Let Them Eat Education

Let Them Eat Education

Let Them Eat Education

TV and popular culture.
Oct. 14 2004 3:37 AM

Let Them Eat Education

Is "No Child Left Behind" Bush's answer to everything?

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I don't want to suggest that George Bush has an unhealthy fixation with children. All I know is, every time the going got tough in the debate last night, he dusted off the young'uns for a fresh go-round. While Kerry mopped the floor with Bush, wrung him out, hung him to dry, and then used him to buff said floor to a high-gloss wax finish, the president clung monomaniacally to a single mantra: education. For a C student who doesn't read the newspaper, George W. sure is big on education—and understandably so, given the apparently magical properties of his education policy. No Child Left Behind, which we thought was just a way of getting around funding schools by blaming the system's failure on teachers and children, turns out to be an all-powerful panacea, capable of solving problems completely unrelated to either education or childhood. Job creation? Reproductive rights? No problem. We've got NCLB!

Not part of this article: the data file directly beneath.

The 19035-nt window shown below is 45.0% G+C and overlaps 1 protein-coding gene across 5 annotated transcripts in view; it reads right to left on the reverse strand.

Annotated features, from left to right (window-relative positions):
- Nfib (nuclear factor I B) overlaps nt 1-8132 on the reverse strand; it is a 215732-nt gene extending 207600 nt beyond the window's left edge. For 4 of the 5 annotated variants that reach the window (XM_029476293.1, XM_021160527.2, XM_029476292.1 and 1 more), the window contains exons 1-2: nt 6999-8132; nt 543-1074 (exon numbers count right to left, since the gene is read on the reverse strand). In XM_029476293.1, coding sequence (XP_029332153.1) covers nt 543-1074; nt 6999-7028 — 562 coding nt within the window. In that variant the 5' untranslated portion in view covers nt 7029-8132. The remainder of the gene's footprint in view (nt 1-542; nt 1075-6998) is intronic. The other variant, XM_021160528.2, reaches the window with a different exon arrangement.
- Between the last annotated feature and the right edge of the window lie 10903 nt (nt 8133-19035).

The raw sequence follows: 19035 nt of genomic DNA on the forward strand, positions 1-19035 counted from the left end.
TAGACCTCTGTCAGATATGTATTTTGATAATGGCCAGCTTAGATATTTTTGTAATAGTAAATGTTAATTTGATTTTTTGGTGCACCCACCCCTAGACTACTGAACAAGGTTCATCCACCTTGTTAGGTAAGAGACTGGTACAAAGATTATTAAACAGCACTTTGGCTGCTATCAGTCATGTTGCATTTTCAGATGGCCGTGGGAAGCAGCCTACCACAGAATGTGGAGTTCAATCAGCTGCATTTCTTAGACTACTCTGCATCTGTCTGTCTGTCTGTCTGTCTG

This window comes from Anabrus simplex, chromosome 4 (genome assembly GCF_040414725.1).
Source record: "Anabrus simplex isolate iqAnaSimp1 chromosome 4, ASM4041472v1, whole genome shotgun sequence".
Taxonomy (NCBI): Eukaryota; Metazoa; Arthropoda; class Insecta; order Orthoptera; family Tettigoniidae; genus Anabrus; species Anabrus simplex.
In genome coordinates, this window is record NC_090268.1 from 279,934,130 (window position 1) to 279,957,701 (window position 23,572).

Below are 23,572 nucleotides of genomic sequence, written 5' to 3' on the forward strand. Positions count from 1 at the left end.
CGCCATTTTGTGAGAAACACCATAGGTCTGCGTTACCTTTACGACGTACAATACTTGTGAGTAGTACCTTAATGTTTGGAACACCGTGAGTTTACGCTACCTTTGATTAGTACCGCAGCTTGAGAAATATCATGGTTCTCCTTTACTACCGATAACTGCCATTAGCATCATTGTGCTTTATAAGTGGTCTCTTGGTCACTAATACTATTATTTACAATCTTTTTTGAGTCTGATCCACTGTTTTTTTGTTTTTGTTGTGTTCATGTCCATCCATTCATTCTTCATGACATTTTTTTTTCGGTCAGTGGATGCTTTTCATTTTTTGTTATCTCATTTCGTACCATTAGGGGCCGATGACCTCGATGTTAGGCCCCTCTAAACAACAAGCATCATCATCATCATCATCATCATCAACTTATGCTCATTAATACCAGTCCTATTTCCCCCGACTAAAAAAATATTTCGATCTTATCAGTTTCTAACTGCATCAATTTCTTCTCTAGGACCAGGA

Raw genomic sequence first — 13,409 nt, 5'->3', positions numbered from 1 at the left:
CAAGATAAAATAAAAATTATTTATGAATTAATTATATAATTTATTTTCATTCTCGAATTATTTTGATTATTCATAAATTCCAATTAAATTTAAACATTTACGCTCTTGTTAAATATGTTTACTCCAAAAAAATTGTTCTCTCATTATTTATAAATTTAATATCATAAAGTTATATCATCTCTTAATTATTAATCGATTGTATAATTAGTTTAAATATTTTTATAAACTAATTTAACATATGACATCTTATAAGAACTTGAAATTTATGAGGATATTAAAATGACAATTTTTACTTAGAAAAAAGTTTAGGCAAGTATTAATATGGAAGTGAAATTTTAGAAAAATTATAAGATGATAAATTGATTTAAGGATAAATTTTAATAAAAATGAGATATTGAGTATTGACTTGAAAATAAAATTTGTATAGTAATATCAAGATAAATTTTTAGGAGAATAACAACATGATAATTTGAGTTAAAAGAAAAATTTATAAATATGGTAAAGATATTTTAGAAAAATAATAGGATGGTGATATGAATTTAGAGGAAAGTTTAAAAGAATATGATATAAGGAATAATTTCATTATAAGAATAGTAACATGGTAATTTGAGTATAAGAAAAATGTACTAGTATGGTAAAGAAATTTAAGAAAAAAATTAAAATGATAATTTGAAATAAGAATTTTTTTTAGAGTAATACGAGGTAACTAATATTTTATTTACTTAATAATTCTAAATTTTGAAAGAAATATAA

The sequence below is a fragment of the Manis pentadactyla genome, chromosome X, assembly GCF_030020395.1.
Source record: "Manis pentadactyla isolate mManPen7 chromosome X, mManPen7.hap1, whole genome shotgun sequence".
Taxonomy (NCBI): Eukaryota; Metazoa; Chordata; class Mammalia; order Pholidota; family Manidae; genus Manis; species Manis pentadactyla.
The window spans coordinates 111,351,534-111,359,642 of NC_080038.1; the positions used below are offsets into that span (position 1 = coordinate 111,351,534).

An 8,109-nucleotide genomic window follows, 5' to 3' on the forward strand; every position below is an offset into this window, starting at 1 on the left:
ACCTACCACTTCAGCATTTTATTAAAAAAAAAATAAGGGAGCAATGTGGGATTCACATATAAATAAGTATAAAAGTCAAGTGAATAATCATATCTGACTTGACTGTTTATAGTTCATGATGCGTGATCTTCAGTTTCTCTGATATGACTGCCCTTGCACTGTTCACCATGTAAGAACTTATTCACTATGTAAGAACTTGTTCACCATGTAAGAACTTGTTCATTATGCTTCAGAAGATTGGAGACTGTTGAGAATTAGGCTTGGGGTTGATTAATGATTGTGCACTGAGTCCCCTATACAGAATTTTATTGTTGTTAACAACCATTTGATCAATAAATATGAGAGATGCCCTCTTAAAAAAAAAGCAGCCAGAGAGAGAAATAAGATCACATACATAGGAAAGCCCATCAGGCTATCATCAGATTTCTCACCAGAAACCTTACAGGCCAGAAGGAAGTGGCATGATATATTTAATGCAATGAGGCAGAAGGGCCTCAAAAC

The most egregious example of the education non-answer was after Schieffer's question about the fate of the minimum wage. After Kerry promised to fight "tooth and nail" to raise the wage from $5.15 to seven dollars, Bush ignored the question entirely, using his 90 seconds to muse about how the No Child Left Behind act is "really a jobs act when you think about it." Right, because the wee tots being educated now may someday grow up to have jobs—provided they don't starve to death in the interim because their parents have no jobs now. Gotta love a piece of social policy with a 20-year delay built in.

In some feverish briefing session or other, Bush must have seized upon the idea that that old slogan about him being "the education president" had actually resonated with voters. (Since then, of course, there's been a slight change in plans: he's now the "war president.") Rather than take a clear position on health care, Roe v. Wade, the minimum wage, or job loss—all of which Kerry nailed last night—Bush negotiated every rough patch by holding aloft the talisman of "education." Who knows, maybe No Child Left Behind is the answer to the war on terror itself. That would explain all that time on Sept. 11 spent listening to My Pet Goat.

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Wednesday, October 13 , 2004

Dana Stevens Dana Stevens

Dana Stevens is Slate’s movie critic.